Some 120,000 Palestinian workers who were inoculated with Moderna COVID-19 vaccines around six months ago by Israel have lost their Green Passes, Dr. Sharon Alroy-Preis told The Jerusalem Post.
Beginning October 3, only people who have been vaccinated or recovered within the last six months or who have received a booster shot – one for recovered, a third shot for those who were inoculated – are eligible for the pass. A Green Pass let’s individuals enter restaurants, bars, cafés, event halls and more without the need to present a negative test.
“We raised the question with the [Health Ministry’s advisory committee for epidemic control and coronavirus vaccines] and what they suggested is – because we do not have enough information about the waning of Moderna – to wait for the FDA approval,” Alroy-Preis said.
“They are allowed to enter Israel, but if they need to go to a Green Pass [establishment], they need to take an antigen test like people who are unvaccinated,” she continued. “This is exactly a perfect example of how in pandemics sometimes we don’t have enough information and we need to make decisions along the way.”
The US Food and Drug Administration is to discuss approving a Moderna booster on Thursday.
A healthcare worker holds a vial of the Moderna COVID-19 Vaccine at a pop-up vaccination site operated by SOMOS Community Care during the coronavirus disease (COVID-19) pandemic in Manhattan in New York City, New York, U.S., January 29, 2021. (credit: REUTERS/MIKE SEGAR)
However, FDA scientists said Tuesday that Moderna had not met all of the agency’s criteria to support use of booster doses of its COVID-19 vaccine, possibly because the efficacy of the shot’s first two doses has remained strong.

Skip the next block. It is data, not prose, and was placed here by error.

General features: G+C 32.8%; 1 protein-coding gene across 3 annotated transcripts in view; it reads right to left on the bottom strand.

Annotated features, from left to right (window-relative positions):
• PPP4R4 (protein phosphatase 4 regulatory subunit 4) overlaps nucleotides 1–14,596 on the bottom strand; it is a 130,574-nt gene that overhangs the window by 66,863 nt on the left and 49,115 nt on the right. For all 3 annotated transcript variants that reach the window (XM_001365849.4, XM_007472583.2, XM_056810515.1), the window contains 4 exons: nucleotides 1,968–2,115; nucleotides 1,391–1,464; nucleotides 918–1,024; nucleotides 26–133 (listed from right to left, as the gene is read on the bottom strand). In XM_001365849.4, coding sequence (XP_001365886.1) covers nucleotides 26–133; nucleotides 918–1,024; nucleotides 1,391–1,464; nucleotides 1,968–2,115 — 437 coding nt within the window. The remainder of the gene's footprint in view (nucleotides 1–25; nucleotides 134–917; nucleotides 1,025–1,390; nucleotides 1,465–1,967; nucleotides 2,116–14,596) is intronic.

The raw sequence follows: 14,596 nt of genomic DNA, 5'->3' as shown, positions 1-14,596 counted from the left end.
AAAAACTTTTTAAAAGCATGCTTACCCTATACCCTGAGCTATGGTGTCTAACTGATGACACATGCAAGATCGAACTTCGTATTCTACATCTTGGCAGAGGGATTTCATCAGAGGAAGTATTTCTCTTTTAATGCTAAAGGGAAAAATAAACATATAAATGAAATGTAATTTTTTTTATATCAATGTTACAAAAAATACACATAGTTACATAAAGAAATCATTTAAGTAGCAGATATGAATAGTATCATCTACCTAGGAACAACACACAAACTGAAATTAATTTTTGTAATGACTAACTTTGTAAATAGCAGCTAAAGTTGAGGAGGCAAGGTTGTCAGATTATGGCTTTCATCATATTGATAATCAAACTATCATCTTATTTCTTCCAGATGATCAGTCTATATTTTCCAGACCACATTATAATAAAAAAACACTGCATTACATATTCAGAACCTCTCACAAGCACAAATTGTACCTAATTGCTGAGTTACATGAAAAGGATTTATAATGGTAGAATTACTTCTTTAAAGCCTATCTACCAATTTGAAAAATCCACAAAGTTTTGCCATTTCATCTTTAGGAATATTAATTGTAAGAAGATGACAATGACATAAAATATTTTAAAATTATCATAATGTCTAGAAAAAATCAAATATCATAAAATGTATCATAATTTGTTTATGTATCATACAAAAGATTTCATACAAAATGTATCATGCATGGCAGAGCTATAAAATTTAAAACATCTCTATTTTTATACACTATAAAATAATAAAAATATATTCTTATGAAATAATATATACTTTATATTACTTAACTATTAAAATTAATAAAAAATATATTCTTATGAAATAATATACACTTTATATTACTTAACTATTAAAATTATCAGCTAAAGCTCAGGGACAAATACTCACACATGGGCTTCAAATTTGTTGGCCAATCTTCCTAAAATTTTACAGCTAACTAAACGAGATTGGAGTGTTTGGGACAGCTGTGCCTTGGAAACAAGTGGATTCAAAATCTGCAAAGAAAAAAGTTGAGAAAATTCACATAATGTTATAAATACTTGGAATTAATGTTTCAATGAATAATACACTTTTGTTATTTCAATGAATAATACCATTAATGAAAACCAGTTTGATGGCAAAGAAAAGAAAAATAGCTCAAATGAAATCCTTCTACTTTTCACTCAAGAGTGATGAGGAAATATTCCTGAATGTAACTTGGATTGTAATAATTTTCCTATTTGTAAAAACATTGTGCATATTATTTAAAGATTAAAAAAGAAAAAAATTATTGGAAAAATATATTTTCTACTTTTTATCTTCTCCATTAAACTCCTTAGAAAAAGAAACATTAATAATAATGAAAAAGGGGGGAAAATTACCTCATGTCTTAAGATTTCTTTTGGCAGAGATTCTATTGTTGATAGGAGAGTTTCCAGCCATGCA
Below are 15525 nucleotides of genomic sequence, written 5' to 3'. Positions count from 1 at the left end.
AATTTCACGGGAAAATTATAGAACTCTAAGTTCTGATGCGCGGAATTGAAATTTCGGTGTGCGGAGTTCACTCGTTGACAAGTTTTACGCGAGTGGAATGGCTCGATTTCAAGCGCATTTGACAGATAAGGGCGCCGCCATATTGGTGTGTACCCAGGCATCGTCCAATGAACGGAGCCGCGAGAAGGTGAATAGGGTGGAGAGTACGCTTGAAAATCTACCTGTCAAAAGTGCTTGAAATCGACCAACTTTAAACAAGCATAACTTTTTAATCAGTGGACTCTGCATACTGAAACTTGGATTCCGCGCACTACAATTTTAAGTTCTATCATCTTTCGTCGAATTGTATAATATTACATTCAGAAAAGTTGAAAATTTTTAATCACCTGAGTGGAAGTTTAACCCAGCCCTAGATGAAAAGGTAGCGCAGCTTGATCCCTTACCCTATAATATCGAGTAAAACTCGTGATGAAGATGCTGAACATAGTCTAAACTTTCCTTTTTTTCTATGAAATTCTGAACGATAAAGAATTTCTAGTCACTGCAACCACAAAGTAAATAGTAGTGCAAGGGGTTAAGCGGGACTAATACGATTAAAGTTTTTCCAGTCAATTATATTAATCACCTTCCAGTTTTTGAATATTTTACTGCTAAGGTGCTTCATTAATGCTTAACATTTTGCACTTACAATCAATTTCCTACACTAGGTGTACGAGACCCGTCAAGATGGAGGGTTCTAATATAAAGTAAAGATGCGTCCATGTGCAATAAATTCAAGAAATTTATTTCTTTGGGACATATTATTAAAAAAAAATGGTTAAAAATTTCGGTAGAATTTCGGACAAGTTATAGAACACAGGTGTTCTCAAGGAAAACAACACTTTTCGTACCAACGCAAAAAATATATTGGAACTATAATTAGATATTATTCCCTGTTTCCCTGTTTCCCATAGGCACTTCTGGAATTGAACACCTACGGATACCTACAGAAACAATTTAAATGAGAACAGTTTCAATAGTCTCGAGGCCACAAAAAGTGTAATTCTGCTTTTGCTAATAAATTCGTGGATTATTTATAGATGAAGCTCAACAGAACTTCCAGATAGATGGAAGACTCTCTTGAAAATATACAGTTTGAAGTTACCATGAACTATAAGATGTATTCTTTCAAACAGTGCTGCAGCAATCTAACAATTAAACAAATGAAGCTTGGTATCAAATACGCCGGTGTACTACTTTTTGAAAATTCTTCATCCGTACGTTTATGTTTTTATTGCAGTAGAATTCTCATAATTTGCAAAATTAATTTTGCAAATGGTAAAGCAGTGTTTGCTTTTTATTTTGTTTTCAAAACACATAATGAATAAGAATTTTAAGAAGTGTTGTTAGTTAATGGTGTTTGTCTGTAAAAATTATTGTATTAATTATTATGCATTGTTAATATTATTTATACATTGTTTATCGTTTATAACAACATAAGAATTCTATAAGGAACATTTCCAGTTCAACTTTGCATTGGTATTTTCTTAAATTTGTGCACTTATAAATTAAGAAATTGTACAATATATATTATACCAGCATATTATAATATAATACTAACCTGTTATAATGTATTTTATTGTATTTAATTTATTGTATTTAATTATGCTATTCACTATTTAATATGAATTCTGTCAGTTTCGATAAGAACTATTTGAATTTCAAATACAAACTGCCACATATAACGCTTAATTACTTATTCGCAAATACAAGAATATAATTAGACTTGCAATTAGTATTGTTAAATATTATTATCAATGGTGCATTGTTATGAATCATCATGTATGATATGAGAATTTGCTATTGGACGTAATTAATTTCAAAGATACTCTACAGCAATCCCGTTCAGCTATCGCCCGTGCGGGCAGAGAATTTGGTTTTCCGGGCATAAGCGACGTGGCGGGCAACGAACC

FDA staff said in documents that data for Moderna’s vaccine showed that a booster does increase protective antibodies, but the difference in antibody levels before and after the shot was not wide enough, particularly in those whose levels had remained high.
The documents were released ahead of a meeting later this week of the FDA’s outside expert advisers to discuss booster doses of the vaccine. The FDA typically follows the advice of its experts, but is not bound to do so. A panel of advisers to the US Centers for Disease Control and Prevention will meet next week to discuss specific recommendations on who can receive the boosters, if the FDA authorizes them.
Moderna is seeking authorization for a 50-microgram booster dose, half the strength of the original vaccine given in two shots about four weeks apart.
The company has asked regulators to clear a third round of shots for adults aged 65 and over, as well as for high-risk individuals, similar to the authorization gained by Pfizer.
Several travelers vaccinated more than six months ago with Moderna confirmed for the Post that they were told by the ministry that they would need to get a Pfizer booster shot or be isolated for a minimum of seven days when entering the country. Some said they were instructed by the ministry to “unofficially” get a third dose.
Alroy-Preis said there is no risk in mixing vaccines, but she did not say if it would be harmful to take a vaccine that was not necessary, such as a third shot when one’s protection has not waned.
“In general, we ask for a third shot, and the truth is that there is not one for Moderna,” Health Ministry Director-General Nachman Ash told the Post last week.
He said the ministry was working toward making a decision on the matter, but in the meantime, people need to get a third shot or stay in isolation.
“Moderna is the same platform” as Pfizer, Alroy-Preis said. “There will be some waning, we just don’t know yet if it is six months, eight months or nine months.
“The world of waning and boosting will be very shortly answered because we see this in all vaccines,” she said.
The Post asked the ministry and Health Minister Nitzan Horowitz if the ministry’s position would change and Green Passes would be reinstated for the Palestinians if the FDA ruled against a booster, but they did not respond by press time.